Metabos are nice tools, but don't expect them to be as rugged as Milwaukee. German tools are built like German cars - not to be abused! Enjoyed only!
BTW, I wouldn't trade my BE 1020 for the world. A fantastic tool, and a joy to use every time (kinda pricey though).
Reply to
Robin S.
Next time figure out how to build the thing so you can punch the holes!
Richard Smith wrote:
Reply to
Grant Erwin
Millwaukee offers a side handle. Have you got a hand to spare on that scaffold?
Reply to
Richard Smith wrote in news: snipped-for-privacy@Richard-Smiths-Computer.local:
The milwaukee will do you good service, but I strongly suggest that you use the T handle along with the D. Only holding on to the D when a drill with that much torque hangs is going to get you to surgery to repair your wrist. I've an old IIRC Craftsman (may be BD...can't remember but it's ancient, circa early 1950's or so) all metal 950 rpm 1/2 HP drill with the D handle. I don't use this drill without a pipe. It will literally spin you if it hangs! (It has a place on top to screw in a standard piece of 3/4" black iron pipe for a T handle..why can't you find that feature today?)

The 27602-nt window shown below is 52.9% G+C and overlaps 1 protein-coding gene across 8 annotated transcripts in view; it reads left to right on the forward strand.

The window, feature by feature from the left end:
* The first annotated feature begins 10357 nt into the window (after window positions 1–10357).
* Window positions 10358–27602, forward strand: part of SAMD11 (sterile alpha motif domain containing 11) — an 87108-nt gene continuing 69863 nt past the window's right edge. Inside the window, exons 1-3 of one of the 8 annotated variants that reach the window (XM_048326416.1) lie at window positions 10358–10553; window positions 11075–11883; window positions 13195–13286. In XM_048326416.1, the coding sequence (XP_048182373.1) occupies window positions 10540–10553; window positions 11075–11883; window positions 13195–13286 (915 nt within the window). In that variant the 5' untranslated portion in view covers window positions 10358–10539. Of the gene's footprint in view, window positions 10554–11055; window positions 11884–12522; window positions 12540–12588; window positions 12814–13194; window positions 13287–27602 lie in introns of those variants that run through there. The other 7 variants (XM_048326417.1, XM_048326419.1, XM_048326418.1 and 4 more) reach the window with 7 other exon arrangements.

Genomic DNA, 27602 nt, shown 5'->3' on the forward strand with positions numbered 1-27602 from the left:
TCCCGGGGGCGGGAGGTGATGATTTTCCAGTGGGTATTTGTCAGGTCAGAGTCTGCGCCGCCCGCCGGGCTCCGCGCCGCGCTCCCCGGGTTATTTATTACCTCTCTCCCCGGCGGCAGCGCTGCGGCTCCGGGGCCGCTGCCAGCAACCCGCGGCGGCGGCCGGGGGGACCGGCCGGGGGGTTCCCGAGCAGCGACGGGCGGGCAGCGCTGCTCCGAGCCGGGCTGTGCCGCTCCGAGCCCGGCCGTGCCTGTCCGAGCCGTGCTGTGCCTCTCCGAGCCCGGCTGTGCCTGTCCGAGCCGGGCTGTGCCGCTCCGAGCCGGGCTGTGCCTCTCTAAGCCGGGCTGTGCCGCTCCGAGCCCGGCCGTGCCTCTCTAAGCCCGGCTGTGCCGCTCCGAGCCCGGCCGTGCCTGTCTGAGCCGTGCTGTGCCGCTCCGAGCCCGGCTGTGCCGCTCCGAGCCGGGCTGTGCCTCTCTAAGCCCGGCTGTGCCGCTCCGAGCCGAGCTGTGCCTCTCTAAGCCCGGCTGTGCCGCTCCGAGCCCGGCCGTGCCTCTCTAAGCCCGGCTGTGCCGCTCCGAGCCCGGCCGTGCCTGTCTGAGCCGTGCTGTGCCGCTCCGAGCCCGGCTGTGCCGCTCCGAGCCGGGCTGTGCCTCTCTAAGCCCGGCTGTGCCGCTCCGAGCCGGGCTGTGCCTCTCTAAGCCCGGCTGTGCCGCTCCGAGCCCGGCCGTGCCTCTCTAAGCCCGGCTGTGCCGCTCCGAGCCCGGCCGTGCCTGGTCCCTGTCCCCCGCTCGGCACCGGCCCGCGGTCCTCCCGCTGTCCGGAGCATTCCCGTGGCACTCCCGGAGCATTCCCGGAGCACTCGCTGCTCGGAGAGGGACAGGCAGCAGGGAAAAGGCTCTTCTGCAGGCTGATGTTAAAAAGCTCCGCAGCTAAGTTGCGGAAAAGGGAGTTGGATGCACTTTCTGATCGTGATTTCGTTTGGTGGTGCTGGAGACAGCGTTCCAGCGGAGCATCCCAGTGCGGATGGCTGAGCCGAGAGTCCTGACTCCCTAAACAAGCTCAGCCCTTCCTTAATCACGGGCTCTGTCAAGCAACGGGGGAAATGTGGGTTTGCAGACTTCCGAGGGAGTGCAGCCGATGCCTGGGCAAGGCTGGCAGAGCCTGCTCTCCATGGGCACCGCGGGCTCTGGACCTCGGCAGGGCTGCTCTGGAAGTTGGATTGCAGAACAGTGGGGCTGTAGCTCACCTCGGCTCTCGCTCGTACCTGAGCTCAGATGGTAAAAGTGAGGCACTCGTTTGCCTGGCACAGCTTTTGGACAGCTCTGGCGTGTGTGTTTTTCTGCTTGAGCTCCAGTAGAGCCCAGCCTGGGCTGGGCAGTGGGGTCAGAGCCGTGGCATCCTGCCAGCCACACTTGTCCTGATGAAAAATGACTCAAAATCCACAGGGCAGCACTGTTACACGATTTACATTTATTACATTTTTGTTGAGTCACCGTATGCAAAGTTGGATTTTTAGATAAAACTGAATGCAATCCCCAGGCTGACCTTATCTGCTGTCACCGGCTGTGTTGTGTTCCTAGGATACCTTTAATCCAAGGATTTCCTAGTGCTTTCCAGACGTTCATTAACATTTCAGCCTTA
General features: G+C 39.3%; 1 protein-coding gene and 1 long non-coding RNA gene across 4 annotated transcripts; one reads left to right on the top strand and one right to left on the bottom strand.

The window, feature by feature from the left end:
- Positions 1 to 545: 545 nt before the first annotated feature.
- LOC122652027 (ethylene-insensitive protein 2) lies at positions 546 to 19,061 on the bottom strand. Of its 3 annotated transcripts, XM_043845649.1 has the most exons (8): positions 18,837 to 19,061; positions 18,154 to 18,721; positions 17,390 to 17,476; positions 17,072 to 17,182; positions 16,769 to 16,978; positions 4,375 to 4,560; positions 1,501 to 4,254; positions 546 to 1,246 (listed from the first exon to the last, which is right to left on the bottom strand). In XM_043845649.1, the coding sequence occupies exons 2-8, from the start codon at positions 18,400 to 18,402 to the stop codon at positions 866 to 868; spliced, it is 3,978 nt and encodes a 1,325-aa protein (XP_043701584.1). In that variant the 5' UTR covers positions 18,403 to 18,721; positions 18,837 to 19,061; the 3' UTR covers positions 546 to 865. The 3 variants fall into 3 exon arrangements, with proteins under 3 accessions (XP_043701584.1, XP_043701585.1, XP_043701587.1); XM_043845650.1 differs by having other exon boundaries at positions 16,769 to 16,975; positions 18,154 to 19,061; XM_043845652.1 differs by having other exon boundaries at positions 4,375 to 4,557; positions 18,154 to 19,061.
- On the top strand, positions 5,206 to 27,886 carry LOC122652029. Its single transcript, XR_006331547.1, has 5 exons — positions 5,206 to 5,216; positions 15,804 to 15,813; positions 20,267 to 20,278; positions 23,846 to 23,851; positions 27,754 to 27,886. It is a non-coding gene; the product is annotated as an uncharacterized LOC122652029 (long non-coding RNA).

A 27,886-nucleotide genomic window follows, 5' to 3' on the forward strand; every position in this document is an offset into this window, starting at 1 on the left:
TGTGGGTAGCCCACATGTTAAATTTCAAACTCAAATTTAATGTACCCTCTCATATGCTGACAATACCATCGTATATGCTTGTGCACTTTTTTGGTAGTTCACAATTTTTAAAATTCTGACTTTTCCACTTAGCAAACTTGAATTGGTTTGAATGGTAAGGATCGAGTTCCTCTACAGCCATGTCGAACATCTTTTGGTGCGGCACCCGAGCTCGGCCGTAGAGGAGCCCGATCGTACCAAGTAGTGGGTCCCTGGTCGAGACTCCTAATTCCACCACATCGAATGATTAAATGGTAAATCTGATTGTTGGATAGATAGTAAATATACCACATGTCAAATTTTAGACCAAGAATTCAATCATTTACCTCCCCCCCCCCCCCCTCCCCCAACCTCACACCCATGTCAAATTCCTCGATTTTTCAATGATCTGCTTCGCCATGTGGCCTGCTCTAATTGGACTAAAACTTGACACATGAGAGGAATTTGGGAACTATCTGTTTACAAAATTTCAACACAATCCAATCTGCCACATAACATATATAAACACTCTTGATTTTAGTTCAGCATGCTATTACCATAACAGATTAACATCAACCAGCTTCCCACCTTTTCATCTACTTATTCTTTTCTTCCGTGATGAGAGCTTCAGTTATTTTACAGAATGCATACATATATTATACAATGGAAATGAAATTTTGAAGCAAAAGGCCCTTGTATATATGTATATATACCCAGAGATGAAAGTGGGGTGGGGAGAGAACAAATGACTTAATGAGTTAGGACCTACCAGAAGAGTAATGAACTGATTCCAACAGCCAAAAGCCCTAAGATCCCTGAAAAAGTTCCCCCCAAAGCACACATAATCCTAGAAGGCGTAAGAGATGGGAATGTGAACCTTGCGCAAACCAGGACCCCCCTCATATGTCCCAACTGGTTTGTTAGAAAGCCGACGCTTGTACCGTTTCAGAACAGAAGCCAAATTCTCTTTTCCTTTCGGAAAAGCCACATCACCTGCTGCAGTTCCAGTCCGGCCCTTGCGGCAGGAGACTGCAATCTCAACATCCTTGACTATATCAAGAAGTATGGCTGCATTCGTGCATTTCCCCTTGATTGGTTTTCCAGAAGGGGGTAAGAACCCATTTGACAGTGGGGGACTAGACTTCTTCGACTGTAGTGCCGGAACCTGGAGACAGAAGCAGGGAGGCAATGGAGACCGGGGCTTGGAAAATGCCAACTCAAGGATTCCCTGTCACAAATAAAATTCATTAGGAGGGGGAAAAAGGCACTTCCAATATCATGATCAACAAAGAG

Reply to
I agree.
The safety concerns alone justify the use of a mag based drill whenever possible. They are expensive but tend to be commercial quality and usually are a lifetime purchase. I suspect that a tool retailer will be willing to rent you one with the option to buy, and once you have used (a correctly sized) one you will understand. The time savings alone of not needing a pilot hole could justify it alone, but the real issue is safety.
Good luck,
Reply to
As I wrote above the real answer is a mag based drill, but for restricted access or poor base mount location, I agree that the second best is a side handle drill with a place opposite to mount a LONG piece of 3/4" pipe and two operators. My D handle is removable and I seldom ever mount it.
Good luck,
Reply to